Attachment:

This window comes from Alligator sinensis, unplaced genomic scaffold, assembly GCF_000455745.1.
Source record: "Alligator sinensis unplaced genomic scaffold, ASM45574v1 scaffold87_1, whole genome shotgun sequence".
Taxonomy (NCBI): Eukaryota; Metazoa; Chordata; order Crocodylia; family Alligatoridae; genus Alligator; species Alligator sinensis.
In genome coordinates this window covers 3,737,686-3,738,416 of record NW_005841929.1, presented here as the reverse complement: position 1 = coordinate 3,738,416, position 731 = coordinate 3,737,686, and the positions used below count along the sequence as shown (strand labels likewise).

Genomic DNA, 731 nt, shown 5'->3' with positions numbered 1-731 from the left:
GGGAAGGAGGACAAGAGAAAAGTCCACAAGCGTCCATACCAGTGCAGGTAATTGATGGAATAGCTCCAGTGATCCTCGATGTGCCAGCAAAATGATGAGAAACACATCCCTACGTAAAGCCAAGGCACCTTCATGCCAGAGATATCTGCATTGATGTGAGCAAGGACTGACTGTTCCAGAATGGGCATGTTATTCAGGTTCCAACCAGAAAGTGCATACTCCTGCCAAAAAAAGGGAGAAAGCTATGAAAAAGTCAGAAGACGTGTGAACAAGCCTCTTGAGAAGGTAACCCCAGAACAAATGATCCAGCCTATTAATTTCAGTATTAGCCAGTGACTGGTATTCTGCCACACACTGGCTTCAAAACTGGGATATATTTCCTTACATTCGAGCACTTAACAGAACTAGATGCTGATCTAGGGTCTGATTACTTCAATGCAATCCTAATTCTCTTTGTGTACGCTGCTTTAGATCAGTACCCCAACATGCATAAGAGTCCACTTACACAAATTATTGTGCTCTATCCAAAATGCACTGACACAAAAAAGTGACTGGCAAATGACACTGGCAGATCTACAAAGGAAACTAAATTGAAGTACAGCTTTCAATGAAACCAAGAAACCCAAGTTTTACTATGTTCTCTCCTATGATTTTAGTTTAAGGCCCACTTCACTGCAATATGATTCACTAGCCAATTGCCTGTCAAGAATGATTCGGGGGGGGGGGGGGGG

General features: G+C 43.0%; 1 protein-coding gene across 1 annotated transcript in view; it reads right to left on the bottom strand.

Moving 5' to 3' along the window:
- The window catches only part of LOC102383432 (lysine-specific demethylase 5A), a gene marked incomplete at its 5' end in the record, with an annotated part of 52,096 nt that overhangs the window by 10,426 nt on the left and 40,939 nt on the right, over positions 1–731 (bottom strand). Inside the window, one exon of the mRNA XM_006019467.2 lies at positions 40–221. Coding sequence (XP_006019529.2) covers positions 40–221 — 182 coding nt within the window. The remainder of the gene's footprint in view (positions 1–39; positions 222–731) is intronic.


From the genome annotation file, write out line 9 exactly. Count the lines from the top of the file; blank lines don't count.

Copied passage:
- The window catches only part of LOC102383432 (lysine-specific demethylase 5A), a gene marked incomplete at its 5' end in the record, with an annotated part of 52,096 nt that overhangs the window by 10,426 nt on the left and 40,939 nt on the right, over positions 1–731 (bottom strand). Inside the window, one exon of the mRNA XM_006019467.2 lies at positions 40–221. Coding sequence (XP_006019529.2) covers positions 40–221 — 182 coding nt within the window. The remainder of the gene's footprint in view (positions 1–39; positions 222–731) is intronic.